Semantic Code

Barthes semantic code contains connotative meanings of objects, characters and locations.

We learn about the connotations and denotations through experience.

Iconographic features work in the same way.

Semantic Code: Pirates Of the Caribbean: On Stranger Tides

Ocean: usually connotes a world of possibilities.Blue: connotes calm and cleanliness.

Skeleton and flames connote death, risk and danger.

Isolated island has the connotation of loneliness and absence of presence.

Semantic Code: Pirates Of the Caribbean: On Stranger Tides

Scruffy hair partially covered with cloth or bandanna is stereotypical in pirate films.

Bad Guy is usually disfigured or heavily tattooed/pierced in pirate movies.

Sword wielding pirate at the top of the pirate hierarchy.

Conventional Swashbuckler.

Iconographic pirate movie.

Symbolic Code

Often signifies oppositions and antithesis.

The evil lions are shown in a darker light by the dark shades of their fur

The good lions are represented with a lighter shade of fur and are made to look less intimidating.

Cultural Code

Outside of text and knowledge we commonly share to bring understanding of the meaning in the text.

In the 2011 modern adaption of Footloose, the main character owns an iPod, something that wasnt in the original film.

They also race old buses, as opposed to tractors, like in the original film.

Part D: Propp

Studied folklore, fairy tales and legends in many countries.

He formed a theory about 7 distinctive character types, also known as the 7 Spheres Of Action:Hero

Villain

Dispatcher

Donor

helper

False Hero

Heroine

Hero

On a quest or search:

Frodo Baggins

Villain

Opposes the hero:

Sauron (the dark Lord)

Dispatcher

Starts the hero on their journey to restore disequilibrium:

Gandalf

Donor

Helps the hero by giving him a magic tool or gift to help on the journey:

Helper

Helps the hero in restoring the equilibrium:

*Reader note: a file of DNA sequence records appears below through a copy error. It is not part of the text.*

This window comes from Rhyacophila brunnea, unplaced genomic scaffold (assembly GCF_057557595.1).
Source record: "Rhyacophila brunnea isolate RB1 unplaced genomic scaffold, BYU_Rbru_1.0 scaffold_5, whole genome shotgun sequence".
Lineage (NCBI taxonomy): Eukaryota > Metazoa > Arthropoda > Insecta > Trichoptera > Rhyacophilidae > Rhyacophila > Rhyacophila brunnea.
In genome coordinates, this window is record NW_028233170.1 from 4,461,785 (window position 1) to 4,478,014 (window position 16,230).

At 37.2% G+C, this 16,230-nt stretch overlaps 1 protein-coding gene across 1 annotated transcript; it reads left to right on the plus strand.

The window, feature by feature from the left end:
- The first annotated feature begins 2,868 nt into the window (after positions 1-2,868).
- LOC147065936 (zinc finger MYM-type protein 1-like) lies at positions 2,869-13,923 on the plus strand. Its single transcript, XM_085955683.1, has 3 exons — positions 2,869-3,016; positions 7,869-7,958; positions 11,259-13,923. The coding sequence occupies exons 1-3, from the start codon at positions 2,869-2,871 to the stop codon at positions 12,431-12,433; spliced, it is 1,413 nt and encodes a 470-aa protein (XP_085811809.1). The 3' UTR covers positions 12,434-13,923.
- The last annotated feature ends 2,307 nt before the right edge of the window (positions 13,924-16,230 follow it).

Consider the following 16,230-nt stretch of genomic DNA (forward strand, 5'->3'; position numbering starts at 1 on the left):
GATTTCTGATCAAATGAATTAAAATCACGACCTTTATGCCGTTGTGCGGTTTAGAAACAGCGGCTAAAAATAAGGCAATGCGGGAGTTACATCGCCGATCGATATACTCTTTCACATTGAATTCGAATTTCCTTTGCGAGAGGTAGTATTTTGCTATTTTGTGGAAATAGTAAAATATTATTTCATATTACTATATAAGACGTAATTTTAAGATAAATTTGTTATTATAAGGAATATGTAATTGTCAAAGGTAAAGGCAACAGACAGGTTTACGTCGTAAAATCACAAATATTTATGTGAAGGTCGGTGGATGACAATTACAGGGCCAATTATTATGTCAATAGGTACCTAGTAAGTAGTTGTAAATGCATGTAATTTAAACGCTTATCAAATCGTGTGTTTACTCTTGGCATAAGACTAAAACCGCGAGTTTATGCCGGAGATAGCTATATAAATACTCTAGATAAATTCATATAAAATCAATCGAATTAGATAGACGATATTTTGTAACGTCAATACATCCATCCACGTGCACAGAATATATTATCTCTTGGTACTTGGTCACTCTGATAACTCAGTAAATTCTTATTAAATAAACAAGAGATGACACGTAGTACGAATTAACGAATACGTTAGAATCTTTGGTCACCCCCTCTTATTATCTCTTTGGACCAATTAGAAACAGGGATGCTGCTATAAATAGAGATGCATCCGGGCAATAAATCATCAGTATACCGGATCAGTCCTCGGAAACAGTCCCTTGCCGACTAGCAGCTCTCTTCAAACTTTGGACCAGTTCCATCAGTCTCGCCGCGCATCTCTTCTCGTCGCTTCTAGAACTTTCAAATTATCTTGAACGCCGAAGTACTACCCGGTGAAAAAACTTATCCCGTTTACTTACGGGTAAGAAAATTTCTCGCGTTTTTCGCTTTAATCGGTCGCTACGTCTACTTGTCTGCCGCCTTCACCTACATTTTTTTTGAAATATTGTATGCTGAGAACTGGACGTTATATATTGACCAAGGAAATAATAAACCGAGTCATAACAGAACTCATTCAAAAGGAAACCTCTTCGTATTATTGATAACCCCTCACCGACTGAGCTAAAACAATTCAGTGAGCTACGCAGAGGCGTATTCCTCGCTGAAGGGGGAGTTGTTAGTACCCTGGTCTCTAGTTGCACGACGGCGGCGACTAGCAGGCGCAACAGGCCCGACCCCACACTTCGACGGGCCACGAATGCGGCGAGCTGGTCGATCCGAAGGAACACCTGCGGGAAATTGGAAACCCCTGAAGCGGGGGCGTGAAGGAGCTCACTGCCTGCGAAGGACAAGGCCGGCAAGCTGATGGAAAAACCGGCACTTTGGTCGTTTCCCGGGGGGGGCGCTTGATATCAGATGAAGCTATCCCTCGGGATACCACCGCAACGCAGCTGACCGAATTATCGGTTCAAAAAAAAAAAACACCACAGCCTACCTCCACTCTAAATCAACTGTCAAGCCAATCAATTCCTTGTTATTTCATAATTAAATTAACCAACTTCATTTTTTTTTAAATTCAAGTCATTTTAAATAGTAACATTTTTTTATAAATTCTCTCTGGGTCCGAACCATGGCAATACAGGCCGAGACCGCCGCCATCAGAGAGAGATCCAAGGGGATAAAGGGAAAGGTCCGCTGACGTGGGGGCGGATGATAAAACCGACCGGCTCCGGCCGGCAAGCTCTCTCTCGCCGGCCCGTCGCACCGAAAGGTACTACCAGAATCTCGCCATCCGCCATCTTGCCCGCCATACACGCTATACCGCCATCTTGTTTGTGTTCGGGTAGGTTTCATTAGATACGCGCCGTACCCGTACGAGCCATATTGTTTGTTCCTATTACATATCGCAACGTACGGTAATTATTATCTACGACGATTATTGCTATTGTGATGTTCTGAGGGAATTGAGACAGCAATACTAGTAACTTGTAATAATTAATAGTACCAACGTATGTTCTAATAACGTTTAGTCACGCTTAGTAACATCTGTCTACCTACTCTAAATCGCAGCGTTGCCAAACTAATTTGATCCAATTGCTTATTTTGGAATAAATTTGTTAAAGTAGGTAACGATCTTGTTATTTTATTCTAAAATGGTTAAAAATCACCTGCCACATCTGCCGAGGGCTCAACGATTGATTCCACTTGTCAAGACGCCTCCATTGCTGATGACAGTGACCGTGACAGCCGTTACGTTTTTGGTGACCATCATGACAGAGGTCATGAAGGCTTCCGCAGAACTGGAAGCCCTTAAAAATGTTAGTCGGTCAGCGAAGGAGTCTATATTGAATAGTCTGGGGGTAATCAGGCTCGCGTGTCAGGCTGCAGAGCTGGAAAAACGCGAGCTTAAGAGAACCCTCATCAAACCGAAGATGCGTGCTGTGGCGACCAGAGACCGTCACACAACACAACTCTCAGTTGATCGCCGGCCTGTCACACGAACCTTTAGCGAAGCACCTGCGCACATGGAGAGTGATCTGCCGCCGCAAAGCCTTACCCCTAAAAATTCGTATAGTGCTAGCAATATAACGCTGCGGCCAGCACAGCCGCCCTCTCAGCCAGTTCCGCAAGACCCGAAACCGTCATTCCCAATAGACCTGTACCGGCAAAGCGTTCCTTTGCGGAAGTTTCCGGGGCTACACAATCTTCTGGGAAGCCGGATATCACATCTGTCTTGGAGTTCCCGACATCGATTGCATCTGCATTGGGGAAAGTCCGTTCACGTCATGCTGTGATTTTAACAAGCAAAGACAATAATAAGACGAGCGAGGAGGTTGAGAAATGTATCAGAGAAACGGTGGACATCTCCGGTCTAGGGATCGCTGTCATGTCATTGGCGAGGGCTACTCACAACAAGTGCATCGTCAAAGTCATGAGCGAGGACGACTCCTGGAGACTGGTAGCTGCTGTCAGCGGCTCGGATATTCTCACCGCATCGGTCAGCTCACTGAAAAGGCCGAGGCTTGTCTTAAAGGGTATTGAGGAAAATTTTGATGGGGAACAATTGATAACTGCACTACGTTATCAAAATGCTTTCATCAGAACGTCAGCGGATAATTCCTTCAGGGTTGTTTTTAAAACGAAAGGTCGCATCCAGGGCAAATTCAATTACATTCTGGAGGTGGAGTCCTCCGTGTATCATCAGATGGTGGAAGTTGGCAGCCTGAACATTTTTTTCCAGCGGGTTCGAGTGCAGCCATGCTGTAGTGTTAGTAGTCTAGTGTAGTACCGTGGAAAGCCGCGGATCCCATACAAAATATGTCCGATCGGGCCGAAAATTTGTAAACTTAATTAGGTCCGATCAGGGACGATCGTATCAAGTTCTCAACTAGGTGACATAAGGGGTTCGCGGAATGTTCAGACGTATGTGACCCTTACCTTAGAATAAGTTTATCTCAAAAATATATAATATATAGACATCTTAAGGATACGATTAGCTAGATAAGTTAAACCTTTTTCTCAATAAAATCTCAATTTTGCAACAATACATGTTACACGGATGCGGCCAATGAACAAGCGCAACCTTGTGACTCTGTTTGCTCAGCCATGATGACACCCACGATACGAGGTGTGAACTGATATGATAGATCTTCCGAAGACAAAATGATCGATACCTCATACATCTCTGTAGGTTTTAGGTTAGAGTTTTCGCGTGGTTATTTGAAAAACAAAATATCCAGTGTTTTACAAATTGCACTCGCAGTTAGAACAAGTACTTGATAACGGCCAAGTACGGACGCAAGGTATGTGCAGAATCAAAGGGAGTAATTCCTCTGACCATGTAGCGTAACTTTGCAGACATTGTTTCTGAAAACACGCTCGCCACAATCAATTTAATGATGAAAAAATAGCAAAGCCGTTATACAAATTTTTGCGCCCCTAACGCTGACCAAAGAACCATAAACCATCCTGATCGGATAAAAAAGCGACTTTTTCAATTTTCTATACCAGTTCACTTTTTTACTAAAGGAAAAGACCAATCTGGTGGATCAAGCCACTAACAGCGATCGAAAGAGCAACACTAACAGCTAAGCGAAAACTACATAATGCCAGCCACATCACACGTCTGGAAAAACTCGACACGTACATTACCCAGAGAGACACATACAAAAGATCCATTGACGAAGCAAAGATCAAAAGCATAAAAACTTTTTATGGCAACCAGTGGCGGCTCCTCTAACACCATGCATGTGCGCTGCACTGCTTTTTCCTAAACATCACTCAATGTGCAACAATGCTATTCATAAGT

False Hero

Is initially on the heros side before turning against him:

Heroine

Threatened by the villain, needs to be saved by the hero:

Part E: Other Terms

Diegesis

Narrative Range

Unrestricted narration

Restricted narration

Narrative Depth

Objective character identification

Subjective character identification

Diegesis

The internal world created by a story in which the characters live in, that they themselves experience and encounter.

We only see a section of this world within the film.

The diegetic elements make up the diegetic world.

Narrative Range

UnrestrictedNarration

Narrative that has no limit to the amount of information it gives out.

The information given to the audience is unrestricted

Eg. News bulletins

RestrictedNarration

The narrative only offers minimal information.

Hides someinformation from the audience, sometimes to create an enigma.

Eg. thrillers

Narrative Depth

Objective CharacterIdentification

The viewer is uniquely given access to a characters point of view.

Eg. Seeing things such as a characters dreams, memories or thoughts.

Subjective CharacterIdentification

The viewer is uniquely given access to what a range of characters can see or do.

Eg. Can see multiple things and characters.

Chelsea Fashole-Luke12J